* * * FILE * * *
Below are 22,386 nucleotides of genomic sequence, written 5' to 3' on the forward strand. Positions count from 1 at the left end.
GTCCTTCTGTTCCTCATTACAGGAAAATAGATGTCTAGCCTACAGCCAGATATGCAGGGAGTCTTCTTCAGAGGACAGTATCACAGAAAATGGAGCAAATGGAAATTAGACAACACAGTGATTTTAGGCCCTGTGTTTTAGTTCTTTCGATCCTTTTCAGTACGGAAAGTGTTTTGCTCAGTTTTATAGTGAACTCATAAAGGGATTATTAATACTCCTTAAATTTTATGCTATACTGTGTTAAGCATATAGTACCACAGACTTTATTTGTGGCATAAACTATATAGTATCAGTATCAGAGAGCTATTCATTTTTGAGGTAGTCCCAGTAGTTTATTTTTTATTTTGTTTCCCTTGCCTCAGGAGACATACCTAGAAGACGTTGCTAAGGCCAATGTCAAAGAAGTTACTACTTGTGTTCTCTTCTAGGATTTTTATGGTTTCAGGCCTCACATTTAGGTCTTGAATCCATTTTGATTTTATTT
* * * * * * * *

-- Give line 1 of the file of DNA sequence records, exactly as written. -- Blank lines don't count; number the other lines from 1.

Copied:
Below are 22,386 nucleotides of genomic sequence, written 5' to 3' on the forward strand. Positions count from 1 at the left end.